Supporters of the law were no doubt helped by one of their highest-profile champions, the late Brittany Maynard, a 29-year-old Californian who in her dying days graced magazine covers and the Internet in late 2014 advocating for right-to-die laws.
Maynard certainly helped swing the tide of public opinion to her side, and it's very possible her victory won't be contained just to California. Here's everything you need to know about California's new medical reality -- and its potential impact on the rest of the nation:
Just four other states have such laws
California joins Oregon, Washington, Vermont and Montana.
That means when California's law goes into effect, likely in early 2016, one in 10 Americans will live in a state that allows terminally ill patients to end their own lives, according to the right-to-die advocacy group Compassion and Choices.
And it's plausible that more states could soon follow California's lead. At least 20 state legislatures have recently considered similar legislation, and California has been proven as a testing ground for controversial laws in the past.
A big reason this is advancing now: Public opinion would now seem to be on right-to-die supporters' sides, after a clear shift. Americans' opinions on it have changed drastically, Pew Research Center notes. In the graph below, the shift upward notably happened around the time of or after Maynard's death. Before she became a national figure in late 2014, 51 percent of Americans supported doctor-assisted legal suicide; today about 68 percent do.
As far as shifts on issues like this go, that's a huge and rapid change.
The path to get here wasn't easy
In fact, the law almost didn't come to fruition. A similar proposal had failed several times in the state legislature and on a ballot question. This time around, the right-to-die bill didn't advance in this year's state assembly session, but when lawmakers convened a special health-care session, it got a second chance.
It's opposed by most Republican lawmakers on moral and religious grounds, and even Democrats were split. In fact, according to the Los Angeles Times's Patrick McGreevy, the law divided much of the state: Religious leaders, physicians, ethicists, regular people. Among the dramatic testimony on either side was a dying former Los Angeles police detective, who is unsure if she'll make it to law's effect date but wanted to see it implemented for other people.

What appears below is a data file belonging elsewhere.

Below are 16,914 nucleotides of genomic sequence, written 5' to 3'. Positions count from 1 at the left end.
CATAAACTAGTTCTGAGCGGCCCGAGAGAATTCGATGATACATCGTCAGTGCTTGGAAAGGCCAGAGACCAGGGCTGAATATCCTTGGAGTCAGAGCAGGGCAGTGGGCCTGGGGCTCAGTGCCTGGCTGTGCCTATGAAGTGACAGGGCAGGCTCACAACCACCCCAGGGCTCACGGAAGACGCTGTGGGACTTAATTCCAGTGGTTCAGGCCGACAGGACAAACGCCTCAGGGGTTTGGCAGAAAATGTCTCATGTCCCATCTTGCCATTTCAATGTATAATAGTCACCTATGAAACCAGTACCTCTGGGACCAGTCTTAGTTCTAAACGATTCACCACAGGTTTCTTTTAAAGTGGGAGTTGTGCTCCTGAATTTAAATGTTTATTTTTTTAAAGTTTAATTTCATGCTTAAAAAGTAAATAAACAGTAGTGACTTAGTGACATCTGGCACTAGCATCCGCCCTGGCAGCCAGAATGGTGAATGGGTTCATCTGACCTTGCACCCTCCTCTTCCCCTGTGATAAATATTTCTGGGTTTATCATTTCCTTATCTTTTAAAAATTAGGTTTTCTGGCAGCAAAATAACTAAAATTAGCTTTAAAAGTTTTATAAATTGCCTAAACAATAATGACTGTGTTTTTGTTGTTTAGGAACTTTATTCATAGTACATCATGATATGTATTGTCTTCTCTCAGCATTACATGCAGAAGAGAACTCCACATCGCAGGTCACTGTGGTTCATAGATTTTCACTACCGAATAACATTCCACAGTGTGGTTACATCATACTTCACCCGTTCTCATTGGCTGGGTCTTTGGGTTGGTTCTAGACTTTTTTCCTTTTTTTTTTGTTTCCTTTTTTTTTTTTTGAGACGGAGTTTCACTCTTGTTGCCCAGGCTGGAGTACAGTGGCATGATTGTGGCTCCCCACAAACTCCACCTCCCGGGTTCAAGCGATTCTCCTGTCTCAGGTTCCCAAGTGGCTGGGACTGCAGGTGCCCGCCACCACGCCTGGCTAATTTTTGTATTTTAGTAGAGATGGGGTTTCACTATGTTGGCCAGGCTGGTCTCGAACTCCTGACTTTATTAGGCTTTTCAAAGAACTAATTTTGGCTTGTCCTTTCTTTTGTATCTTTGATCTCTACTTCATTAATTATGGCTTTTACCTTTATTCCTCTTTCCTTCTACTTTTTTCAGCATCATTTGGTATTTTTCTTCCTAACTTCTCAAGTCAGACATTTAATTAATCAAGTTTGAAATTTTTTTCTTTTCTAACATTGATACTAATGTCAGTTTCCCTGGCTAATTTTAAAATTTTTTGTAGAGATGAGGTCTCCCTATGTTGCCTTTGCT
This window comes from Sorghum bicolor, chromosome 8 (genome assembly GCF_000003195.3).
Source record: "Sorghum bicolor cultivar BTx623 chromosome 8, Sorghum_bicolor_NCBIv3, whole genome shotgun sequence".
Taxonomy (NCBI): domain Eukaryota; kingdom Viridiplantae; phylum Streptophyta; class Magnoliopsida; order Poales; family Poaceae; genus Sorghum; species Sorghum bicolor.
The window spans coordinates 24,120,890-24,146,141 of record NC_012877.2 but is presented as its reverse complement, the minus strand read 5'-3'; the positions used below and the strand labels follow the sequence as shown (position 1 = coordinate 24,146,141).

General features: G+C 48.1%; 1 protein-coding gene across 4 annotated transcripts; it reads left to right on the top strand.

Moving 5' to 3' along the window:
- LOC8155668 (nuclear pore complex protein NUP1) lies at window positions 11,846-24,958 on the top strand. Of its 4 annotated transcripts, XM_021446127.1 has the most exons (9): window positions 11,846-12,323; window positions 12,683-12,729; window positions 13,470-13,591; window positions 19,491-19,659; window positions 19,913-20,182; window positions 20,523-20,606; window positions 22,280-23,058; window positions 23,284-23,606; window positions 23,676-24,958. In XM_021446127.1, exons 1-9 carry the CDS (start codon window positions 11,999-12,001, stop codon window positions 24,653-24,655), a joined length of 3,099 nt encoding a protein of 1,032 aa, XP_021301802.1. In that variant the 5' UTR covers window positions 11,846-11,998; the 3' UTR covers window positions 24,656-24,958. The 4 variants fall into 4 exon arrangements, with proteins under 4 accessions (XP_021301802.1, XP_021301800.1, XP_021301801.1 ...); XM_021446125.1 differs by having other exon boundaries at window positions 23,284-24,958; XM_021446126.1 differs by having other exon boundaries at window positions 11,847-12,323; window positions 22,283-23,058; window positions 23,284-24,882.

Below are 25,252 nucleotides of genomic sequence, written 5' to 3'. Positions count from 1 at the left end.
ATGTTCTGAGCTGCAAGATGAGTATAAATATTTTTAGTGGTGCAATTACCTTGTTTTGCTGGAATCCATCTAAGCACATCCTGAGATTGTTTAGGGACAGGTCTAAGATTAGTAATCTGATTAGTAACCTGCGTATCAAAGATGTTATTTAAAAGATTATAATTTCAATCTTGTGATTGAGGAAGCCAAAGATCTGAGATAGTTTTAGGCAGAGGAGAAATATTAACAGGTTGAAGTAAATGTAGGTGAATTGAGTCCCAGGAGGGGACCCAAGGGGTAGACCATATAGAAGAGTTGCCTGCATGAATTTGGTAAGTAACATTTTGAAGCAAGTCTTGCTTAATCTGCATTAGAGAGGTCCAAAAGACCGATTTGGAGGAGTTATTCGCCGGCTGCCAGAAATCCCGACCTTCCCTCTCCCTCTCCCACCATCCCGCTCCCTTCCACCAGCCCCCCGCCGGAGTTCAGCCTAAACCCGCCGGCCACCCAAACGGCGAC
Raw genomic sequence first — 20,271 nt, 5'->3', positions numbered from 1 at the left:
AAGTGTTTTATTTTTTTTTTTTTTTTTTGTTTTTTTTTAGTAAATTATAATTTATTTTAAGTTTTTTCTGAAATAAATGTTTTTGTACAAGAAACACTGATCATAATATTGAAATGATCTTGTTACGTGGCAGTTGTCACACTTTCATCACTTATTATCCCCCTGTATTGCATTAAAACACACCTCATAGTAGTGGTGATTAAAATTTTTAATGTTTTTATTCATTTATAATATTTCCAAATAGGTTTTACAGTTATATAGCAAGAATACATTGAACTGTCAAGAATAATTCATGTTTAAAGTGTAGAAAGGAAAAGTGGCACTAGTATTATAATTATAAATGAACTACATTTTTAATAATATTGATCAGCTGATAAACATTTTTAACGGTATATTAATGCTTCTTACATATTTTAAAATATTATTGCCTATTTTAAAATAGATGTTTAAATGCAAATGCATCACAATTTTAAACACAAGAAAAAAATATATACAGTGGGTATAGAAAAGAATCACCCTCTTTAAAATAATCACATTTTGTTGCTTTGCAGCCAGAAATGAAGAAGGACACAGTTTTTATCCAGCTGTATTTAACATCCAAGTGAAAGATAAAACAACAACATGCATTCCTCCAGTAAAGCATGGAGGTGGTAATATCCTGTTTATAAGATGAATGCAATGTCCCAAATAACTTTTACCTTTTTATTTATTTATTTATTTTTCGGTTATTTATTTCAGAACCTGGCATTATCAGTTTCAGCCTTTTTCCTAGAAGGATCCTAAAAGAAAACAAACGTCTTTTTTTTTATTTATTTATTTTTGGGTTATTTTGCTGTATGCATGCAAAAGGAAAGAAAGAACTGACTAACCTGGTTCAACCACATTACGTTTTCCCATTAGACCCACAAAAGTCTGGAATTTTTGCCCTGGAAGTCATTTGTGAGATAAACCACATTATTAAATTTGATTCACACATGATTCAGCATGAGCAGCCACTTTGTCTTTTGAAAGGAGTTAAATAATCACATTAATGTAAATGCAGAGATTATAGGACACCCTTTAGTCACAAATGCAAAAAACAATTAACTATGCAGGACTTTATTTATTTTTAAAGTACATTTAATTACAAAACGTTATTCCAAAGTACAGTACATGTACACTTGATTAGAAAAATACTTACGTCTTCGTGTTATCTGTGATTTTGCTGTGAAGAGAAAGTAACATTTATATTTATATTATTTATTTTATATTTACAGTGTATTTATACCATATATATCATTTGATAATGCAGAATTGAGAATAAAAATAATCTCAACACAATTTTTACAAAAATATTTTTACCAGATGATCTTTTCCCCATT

When the bill did pass the state legislature, what to do with it was a tough and incredibly personal decision for California's governor. Brown is a lifelong Catholic and once went to Jesuit seminary school to study to be a priest. Torn, Brown said he spoke with everyone from his own doctors to Archbishop Desmond Tutu before finally deciding approving the law.
"In the end, I was left to reflect on what I would want in the face of my own death," he wrote in an emotional statement. "I do not know what I would do if I were dying in prolonged and excruciating pain. I am certain, however, that it would be a comfort to be able to consider the options afforded by this bill."
Opponents are worried about abuse of the law
Among those opposed to the law are religious groups and advocates for people with disabilities, who worry it could open the door to all kinds of terrible scenarios, such as premature suicide, coerced early death and overriding God's will.
Proponents argue there are safeguards against that: Patients must be mentally competent, and their imminent death (within six months) must be confirmed by two doctors.
As for how California's actual doctor-assisted death will work: Doctors prescribe the lethal drugs, patients administer it. A patient must sign off on his or her intention to take the drugs 48 hours in advance and has to physically take the drugs on his or her own.
There's little doubt Maynard played a big role
As we mentioned above, right-to-die laws haven't had much luck in California or anywhere else in recent years, though advocates argue the fact they're even being considered in state legislatures is a plus. It's likely Maynard's case was at least part of the reason the bill finally succeeded.
The young Californian was losing a battle to brain cancer and had decided to end her own life when she and her family came up against the fact that California doesn't allow it. So she and her husband of two years, David, moved to Oregon, where it was legal.
On her way out the door, Maynard filmed a video advocating for right-to-die laws, saying, "I want to make sure no one else has to do what I did and pack up their family and move to another state to not die horribly.”
Like some of the most effective messengers, Maynard was an unusual case for her cause. For one, she was young and her story particularly tragic. The Washington Post's Lindsey Bever points out that in Oregon, where she died, the median age of someone who uses doctor-assisted suicide is 71.
In her final days, Maynard traveled to the Grand Canyon, blogged, wrote op-eds on CNN, did photo shoots with People Magazine and partnered with Compassion & Choices.
Before Maynard died in her bedroom on Nov. 1, 2014, "peacefully, in the arms of her loved ones," she wrote:
"I didn’t launch this campaign because I wanted attention. I did this because I want to see a world where everyone has access to death with dignity, as I have had. My journey is easier because of this choice.”
That choice will now be available to many more Americans.